A small bump on the head during a game at his elementary school in Lufkin, Texas – at first Landon Courtney’s injury seemed minor. The seven-year-old was playing four corners in his P.E. class in early March 2016 when his feet got tangled with a classmate’s. He fell to the gym floor fast, striking his head.
When the classmate and a coach helped Landon to his feet, he seemed shaken and a bit unsteady, but otherwise fine.
The school nurse made a precautionary call to his mother, Ellie Courtney, who left work to check on her son. Then in a moment, everything changed. Landon began projectile vomiting and slipping in and out of consciousness. The nurse called Landon’s father, this time with panic in her voice. Mrs. Courtney arrived seconds later.
“The nurse looked at me and said he needs to go to the hospital now,” she recalls. “She sat in the back with Landon, asking him questions to keep him awake, while I drove the two miles to the ER.”
Stephen Courtney arrived at the hospital a few minutes later. “Despite the turn for the worse, Landon still seemed to be okay,” he says. “The doctor evaluated him, and we initially thought it was just a really bad concussion.”
Emergency staff took Landon to the back for a CT scan. “Once we were back in the exam room, the doctor immediately came in, and his look had changed,” he says.
The couple learned that the injury had caused a large epidural hematoma that required immediate neurosurgery. The closest hospital staffed to perform the procedure was 120 miles away in Houston.
David Sandberg, MD, FAANS, FACS, FAAP, director of pediatric neurosurgery at Children’s Memorial Hermann Hospital, Mischer Neuroscience Institute and McGovern Medical School at UTHealth, had just finished seeing patients in clinic when he got the call from the team at the Memorial Hermann Red Duke Trauma Institute: a seven-year old boy in critical condition was en route to the hospital. Dr. Sandberg was at the Level 1 pediatric trauma center when Landon arrived by air ambulance.
“As soon as I looked at him, one of his pupils started to dilate, indicating he was at risk of death without immediate surgical intervention,” says Dr. Sandberg, who holds the Dr. Marnie Rose Professorship in Pediatric Neurosurgery at UTHealth. “We had to move quickly, which we do as well as or better than any hospital in the country. As a busy pediatric trauma center we’re experienced, with the knowledge and a common sense of purpose that allows us to respond fast without sacrificing safety.”
While the OR was being prepared, Dr. Sandberg called the Courtneys to explain the procedure, its risks and potential outcomes. “We were almost to Humble when he called,” says Mrs. Courtney, who is the early childhood director at Timber Creek Church in Lufkin, where her husband is the pastor.
“He said he needed to operate right away. He couldn’t promise us what the outcome would be. But he was going to do everything he could to get the blood off Landon’s brain quickly. And he asked us for our permission to operate.”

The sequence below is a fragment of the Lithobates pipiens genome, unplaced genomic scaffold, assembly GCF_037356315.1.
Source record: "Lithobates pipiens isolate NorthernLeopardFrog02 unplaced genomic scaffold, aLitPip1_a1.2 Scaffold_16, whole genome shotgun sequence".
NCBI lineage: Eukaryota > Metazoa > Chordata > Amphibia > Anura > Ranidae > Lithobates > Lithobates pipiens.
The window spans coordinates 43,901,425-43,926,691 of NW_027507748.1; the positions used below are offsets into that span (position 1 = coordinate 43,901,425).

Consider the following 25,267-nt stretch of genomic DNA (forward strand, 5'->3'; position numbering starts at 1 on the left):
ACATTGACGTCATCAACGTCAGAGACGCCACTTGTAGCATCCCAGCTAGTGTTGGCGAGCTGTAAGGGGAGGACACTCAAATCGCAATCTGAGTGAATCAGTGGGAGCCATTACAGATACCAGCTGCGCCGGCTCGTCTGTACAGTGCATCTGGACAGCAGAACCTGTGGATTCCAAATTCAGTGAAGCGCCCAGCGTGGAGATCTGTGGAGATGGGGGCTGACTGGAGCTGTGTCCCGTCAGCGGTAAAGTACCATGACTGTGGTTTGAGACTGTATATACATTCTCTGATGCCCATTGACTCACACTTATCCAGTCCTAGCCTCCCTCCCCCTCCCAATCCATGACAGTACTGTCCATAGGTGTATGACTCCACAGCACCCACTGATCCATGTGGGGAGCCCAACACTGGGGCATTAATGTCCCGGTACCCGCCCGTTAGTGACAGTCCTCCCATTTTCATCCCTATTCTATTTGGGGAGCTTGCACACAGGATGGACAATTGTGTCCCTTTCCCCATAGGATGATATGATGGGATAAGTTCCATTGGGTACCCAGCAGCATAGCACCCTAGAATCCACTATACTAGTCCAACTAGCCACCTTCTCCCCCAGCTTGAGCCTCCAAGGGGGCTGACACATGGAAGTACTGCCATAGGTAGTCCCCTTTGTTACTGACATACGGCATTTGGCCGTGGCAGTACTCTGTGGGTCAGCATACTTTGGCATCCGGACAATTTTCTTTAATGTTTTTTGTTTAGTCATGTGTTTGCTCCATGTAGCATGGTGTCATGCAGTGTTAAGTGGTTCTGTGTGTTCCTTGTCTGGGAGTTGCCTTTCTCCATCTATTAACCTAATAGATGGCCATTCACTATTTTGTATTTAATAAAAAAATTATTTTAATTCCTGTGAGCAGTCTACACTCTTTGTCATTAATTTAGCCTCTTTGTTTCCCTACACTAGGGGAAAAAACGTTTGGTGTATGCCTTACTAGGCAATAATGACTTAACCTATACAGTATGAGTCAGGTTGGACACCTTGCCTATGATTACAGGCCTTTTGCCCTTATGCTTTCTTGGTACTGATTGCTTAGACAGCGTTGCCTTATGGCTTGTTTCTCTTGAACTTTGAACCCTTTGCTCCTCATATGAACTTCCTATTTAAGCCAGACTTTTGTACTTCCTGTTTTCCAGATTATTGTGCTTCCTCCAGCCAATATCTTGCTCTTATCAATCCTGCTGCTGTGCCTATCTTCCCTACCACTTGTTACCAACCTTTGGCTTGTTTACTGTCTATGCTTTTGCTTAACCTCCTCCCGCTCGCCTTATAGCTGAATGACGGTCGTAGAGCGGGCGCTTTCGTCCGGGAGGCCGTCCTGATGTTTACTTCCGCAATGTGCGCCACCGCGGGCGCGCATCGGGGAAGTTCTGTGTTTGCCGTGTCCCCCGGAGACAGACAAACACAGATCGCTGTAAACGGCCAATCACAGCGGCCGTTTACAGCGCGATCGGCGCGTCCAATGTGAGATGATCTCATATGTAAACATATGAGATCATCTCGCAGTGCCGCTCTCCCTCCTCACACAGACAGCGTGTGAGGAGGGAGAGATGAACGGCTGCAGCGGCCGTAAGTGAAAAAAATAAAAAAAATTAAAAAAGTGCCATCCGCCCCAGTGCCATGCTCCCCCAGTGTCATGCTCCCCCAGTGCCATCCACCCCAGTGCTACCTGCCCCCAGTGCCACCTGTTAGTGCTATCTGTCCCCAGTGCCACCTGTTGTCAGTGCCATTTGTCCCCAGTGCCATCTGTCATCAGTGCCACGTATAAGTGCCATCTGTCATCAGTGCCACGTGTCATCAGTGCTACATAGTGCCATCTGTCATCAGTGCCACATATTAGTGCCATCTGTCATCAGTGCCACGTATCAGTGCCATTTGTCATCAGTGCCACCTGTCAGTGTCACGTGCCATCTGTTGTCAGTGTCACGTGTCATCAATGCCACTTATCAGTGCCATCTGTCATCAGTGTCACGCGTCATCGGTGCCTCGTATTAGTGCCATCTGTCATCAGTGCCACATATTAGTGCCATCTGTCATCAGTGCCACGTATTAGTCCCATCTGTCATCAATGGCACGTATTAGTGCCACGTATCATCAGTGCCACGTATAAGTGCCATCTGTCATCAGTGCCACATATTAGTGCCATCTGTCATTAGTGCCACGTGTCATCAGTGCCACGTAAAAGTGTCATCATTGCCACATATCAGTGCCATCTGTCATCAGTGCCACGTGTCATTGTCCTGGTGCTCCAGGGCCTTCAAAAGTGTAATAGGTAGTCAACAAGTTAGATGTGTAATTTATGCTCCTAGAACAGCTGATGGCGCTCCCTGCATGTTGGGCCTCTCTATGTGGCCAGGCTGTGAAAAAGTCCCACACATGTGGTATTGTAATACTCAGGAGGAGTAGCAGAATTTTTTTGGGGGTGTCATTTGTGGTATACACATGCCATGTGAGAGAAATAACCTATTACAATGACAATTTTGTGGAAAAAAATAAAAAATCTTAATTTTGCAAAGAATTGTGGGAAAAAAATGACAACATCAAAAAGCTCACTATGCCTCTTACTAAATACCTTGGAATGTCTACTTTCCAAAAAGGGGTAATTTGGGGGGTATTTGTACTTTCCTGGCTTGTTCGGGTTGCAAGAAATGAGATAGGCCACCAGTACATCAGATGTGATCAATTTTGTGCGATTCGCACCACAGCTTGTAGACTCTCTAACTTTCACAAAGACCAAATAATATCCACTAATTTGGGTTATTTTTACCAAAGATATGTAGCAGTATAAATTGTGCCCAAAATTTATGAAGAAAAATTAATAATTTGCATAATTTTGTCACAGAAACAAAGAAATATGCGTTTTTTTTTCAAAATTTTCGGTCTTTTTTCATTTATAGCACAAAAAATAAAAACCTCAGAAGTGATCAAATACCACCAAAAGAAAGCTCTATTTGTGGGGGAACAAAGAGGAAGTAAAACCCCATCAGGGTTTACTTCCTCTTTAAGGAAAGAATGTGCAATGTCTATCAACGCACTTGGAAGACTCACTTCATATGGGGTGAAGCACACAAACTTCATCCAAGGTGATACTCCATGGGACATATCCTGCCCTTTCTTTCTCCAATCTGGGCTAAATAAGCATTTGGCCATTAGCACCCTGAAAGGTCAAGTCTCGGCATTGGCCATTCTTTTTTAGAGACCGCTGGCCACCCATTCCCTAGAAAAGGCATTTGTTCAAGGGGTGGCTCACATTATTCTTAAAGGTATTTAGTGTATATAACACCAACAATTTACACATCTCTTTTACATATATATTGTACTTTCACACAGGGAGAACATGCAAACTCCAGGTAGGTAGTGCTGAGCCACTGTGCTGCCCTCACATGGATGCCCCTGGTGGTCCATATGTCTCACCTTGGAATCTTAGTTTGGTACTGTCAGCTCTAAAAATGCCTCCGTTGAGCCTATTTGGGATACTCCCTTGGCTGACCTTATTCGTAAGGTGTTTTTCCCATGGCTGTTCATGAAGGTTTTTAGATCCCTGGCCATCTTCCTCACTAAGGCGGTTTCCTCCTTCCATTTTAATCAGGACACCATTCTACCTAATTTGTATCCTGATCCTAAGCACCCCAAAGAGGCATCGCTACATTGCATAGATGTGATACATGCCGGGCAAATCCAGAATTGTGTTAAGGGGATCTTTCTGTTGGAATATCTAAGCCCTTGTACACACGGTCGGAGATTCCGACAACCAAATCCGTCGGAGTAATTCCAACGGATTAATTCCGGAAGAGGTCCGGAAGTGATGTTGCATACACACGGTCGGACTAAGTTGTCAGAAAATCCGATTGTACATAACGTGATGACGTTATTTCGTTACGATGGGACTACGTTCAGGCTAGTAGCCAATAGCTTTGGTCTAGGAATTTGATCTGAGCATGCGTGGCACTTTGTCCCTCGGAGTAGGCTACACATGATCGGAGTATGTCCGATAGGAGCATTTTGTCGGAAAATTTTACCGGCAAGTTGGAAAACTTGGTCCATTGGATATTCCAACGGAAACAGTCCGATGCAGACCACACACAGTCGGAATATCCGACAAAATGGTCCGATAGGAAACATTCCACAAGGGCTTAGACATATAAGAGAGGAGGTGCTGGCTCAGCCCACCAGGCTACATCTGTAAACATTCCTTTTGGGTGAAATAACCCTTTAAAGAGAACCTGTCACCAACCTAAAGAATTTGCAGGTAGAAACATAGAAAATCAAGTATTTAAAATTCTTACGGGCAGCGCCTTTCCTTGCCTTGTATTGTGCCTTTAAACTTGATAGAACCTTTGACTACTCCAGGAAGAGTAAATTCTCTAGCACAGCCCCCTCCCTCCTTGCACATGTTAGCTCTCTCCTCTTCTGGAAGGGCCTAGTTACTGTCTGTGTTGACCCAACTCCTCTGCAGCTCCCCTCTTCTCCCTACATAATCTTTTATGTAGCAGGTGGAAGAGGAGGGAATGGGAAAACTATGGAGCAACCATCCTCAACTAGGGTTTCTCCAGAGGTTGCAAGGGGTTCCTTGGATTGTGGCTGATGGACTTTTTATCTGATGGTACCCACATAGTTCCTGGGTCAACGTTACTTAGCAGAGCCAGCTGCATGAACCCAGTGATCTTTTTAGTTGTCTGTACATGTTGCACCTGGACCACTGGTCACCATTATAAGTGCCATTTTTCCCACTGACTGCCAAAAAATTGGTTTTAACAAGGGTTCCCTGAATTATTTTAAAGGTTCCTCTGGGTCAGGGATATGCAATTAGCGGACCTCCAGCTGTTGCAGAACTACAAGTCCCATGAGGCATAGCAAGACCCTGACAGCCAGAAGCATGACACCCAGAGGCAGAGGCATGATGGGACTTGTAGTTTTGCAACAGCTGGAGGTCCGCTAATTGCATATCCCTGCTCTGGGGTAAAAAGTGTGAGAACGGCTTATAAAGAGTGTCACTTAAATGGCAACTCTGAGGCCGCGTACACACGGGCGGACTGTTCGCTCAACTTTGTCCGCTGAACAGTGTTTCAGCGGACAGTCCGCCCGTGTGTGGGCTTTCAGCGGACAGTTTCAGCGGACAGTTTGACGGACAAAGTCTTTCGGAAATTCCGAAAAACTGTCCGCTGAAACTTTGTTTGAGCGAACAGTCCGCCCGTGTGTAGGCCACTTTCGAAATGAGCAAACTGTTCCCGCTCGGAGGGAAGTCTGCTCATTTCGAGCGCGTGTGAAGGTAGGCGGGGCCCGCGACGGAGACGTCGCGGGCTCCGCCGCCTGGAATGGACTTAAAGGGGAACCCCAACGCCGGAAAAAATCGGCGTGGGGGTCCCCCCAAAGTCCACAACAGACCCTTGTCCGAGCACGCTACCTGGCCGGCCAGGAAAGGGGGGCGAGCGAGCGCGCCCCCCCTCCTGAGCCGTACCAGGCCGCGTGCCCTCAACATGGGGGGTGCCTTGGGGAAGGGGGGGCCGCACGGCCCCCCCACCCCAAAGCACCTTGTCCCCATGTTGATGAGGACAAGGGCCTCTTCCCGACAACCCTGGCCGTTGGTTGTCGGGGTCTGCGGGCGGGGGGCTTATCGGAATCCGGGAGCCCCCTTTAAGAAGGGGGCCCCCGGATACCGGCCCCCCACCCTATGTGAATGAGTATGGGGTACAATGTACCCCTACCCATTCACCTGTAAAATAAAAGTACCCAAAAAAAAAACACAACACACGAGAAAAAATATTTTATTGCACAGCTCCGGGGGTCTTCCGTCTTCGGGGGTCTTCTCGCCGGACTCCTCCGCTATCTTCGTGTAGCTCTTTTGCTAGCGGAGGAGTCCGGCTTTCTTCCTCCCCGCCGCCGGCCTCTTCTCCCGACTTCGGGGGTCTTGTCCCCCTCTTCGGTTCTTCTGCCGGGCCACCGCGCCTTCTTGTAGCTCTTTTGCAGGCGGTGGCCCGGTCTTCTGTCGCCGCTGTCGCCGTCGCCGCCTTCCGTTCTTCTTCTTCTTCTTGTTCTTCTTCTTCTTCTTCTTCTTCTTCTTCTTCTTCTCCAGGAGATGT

“It was so scary to hear, but we appreciated his honesty,” Pastor Courtney adds. “As we were rushing from Lufkin to Houston, we were praying and crying. And I was reminded as a father that the Lord gives us children to raise, take care of and love, but at that moment I couldn’t do any of that. All I could do was pray for my son.”
Within nine minutes of his arrival at the hospital, Landon was on the operating table with Dr. Sandberg at his side. He performed a craniotomy and saw the clot immediately. “Traumatic brain injuries like Landon’s are not uncommon, and the surgery was straightforward – remove the clot, stop the bleeding, close the skull,” he says.
“Speed is the critical factor. It’s well published that every minute counts with a brain injury. Had Landon arrived at the hospital even an hour later, or if there had been a delay in getting him to the OR, the outcome might have been different. Instead he walked out of the hospital and is doing fine – the most gratifying experience for a pediatric neurosurgeon. Even though we do this day in and day out, I’m always impressed by our teamwork and speed.”
Less than an hour after the Courtneys arrived at Children’s Memorial Hermann Hospital, Dr. Sandberg met with them to share the good news. Landon bounced back quickly after the surgery.
“Within hours of the operation he was able to smile and say, ‘Daddy.’ That’s when I lost it,” Pastor Courtney says. A few days later, Landon was up and around, and in less than a week, he was discharged to home. Within three months, he had completely recovered and was back on his trampoline.
“When I remember the child I saw at the emergency center in Lufkin and see him today, I almost can’t believe it,” Landon’s father says. “We’re forever grateful to Dr. Sandberg and his team for saving our son’s life.”